Proof. The necessity is obvious. Now, we prove the sufficiency. From Lemma 4.4(a), we have This implies Since , then . By Lemma 4.2(ii), we get . Next, we show that is a Cauchy sequence. From Lemma 4.4(b), there exists such that Since , for each , there exists such that Hence, there exists such that By (4.14) and (4.16), for , we have This shows that is a Cauchy sequence and so converges to some . We next show that . Let . Then, for each , there exists such that Since , there exists such that Thus, there exists such that By (4.18) and (4.20), for each , we have Since is arbitrary, we have for all . Hence, .

As an immediate consequence of Theorem 4.5, we obtain the following.

Corollary 4.6. Let be a nonempty closed convex subset of and . Let and be such that in (4.4) is well defined. Assume that . Then, converges to a point if and only if there exists a subsequence of which converges to .

Definition 4.7. A strictly increasing sequence is called quasiperiodic [39] if the sequence is bounded or equivalently if there exists a number such that any block of consecutive natural numbers must contain a term of the sequence . The smallest of such numbers will be called a quasiperiod of .

Lemma 4.8. Let be a nonempty closed convex subset of and . Let for some and be such that in (4.4) is well defined. Then,(i) exists for all ,(ii),   for all ,(iii) if the set is quasiperiodic, then ,   for all .

Proof. (i) Follows from Lemmas 4.2(i) and 4.4(a).
(ii) Let , then, by (i), we have exists. Let By (4.9) and (4.22), we get that Note that Thus, so that From (4.23) and (4.26), we have That is for each .
We also obtain from (4.23) that By Lemma 4.3, we get that For the case , by (4.1), we have But since , then Moreover, Again, by Lemma 4.3, we get that Thus, (4.30) and (4.34) imply that For , from (ii), we have If , then we have By (ii) and , we get By (4.36) and (4.38), we have By the construction of the sequence , we have from (4.35) that Next, we show that It is enough to prove that as though . Indeed, let be a quasiperiod of , and let be given. Then, there exists such that By the quasiperiodicity of , for each , there exists such that . Without loss of generality, we can assume that (the proof for the other case is identical). Let . Then, . Since by (4.40), there exists such that This implies that By the definition of , we have
Let . Then, for , we have from (4.42), (4.44), and (4.45) that To prove that as though . Since is quasiperiodic, for each , we have From this, together with (4.39) and (4.40), we can obtain that as through .

Lemma 4.9. Let be a nonempty closed convex subset of , and let . If , then for every .

Lemma 4.10. Let be a nonempty closed convex subset of , and let . Suppose is a bounded sequence in such that and -. Then, .

By using Lemmas 2.3 and 4.10, we can obtain the following result. We omit the proof because it is similar to the one given in [38].

Lemma 4.11. Let be a closed convex subset of , and let be an asymptotic pointwise nonexpansive mapping. Suppose is a bounded sequence in such that and converges for each , then . Here, where the union is taken over all subsequences of . Moreover, consists of exactly one point.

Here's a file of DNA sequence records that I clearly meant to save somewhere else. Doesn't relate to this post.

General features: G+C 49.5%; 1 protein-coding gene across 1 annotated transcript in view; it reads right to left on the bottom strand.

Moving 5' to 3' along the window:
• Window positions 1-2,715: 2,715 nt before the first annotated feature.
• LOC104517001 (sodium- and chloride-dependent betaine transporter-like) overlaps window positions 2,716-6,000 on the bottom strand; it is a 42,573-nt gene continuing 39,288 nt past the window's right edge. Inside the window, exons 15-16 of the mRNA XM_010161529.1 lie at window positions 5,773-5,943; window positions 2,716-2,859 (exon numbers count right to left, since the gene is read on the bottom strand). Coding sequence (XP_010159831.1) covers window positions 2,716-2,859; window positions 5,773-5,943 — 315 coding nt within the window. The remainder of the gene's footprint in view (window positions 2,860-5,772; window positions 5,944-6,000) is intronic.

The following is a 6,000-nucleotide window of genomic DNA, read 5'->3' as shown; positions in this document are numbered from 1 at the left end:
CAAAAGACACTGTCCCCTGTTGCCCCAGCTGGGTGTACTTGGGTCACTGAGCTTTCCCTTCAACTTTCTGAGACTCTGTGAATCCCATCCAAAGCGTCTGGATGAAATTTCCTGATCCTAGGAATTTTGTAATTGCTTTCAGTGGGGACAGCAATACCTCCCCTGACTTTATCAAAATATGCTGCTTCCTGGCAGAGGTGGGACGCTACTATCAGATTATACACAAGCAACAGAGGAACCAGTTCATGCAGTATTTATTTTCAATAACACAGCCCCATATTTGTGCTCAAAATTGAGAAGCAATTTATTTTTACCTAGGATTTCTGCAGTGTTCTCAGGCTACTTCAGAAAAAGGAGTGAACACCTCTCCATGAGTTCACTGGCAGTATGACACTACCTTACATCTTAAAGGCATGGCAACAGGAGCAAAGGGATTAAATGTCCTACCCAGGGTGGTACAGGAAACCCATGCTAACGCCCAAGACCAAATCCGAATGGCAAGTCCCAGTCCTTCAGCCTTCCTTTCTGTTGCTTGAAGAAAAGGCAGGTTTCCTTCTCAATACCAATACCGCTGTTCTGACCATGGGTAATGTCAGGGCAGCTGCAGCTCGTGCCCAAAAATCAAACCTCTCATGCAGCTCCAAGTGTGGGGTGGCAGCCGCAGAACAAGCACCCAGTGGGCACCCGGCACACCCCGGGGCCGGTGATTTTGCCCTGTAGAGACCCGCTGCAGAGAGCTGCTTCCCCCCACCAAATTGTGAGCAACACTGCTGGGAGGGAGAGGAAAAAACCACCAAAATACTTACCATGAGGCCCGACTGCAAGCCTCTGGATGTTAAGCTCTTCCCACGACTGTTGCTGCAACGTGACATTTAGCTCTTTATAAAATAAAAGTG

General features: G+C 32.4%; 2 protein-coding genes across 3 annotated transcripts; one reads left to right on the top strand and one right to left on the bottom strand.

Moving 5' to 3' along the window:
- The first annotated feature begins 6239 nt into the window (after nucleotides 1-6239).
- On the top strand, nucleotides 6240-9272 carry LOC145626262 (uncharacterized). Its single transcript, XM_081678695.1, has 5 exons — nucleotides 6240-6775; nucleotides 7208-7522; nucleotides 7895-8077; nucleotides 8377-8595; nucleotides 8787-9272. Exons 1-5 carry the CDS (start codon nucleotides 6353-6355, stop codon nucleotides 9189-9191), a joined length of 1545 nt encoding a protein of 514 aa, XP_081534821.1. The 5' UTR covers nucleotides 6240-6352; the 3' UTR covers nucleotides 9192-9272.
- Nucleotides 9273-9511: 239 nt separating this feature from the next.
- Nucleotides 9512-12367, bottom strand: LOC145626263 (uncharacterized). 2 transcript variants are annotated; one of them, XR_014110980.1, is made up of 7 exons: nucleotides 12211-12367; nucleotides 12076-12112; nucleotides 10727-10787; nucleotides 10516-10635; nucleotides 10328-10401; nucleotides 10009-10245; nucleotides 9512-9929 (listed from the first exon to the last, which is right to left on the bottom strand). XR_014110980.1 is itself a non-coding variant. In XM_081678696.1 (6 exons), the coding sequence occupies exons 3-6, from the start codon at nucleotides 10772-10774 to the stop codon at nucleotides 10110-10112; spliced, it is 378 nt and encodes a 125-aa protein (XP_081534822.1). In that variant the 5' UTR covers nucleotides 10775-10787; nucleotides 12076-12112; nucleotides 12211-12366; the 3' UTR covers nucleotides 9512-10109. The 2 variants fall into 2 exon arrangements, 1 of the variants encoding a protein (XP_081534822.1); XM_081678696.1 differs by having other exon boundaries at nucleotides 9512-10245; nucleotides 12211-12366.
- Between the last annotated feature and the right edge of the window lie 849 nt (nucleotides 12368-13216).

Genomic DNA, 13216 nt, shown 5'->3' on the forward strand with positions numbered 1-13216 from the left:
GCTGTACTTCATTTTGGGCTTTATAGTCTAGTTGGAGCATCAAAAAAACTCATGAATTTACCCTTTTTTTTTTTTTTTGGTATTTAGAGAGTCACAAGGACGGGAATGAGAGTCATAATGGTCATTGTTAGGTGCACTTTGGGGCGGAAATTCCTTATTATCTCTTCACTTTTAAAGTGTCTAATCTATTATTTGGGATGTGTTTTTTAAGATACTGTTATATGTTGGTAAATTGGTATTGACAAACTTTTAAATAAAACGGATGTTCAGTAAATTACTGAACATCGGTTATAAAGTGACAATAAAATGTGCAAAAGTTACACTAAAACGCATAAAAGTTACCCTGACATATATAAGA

Now, we are ready to prove our -convergence theorem.

Theorem 4.12. Let be a nonempty closed convex subset of and . Let for some and be such that in (4.4) is well defined. Suppose that and the set is quasiperiodic. Then, -converges to a common fixed point of the family .

Proof. Let , by Lemma 4.8,   existsm and hence is bounded. Since for all , then by Lemma 4.11   for all , and hence . Since consists of exactly one point, then -converges to an element of .

Before proving our strong convergence theorem, we recall that a mapping is said to be semicompact if is closed and, for any bounded sequence in with , there exists a subsequence of and such that .

Theorem 4.13. Let be a nonempty closed convex subset of and such that is semicompact for some and . Let for some and be such that in (4.4) is well defined. Suppose that and the set is quasiperiodic. Then, converges to a common fixed point of the family .

Proof. By Lemma 4.8, we have Let be such that is semicompact. Thus, by Lemma 4.9, We can also find a subsequence of such that . Hence, from (4.48), we have Thus, , and, by Corollary 4.6, converges to . This completes the proof.

#### 5. Concluding Remarks

One may observe that our method can be used to obtain the analogous results for uniformly convex Banach spaces. Let be a nonempty closed convex subset of a Banach space and fix . Define a sequence in as where ,   are sequences in for all , and is an increasing sequence of natural numbers.

Theorem 5.1. Let be a uniformly convex Banach space with the Opial property, and let be a nonempty closed convex subset of . Let ,   for some , and let be such that in (5.1) is well defined. Suppose that and the set is quasiperiodic. Then, converges weakly to a common fixed point of the family .

Theorem 5.2. Let be a nonempty closed convex subset of a uniformly convex Banach space and such that is semicompact for some and . Let for some , and let be such that in (5.1) is well defined. Suppose that and the set is quasiperiodic. Then, converges strongly to a common fixed point of the family .

#### Acknowledgments

This research is (partially) supported by the Centre of Excellence in Mathematics, the Commission on Higher Education, Thailand. The first author also thanks the Graduate School of Chiang Mai University, Thailand.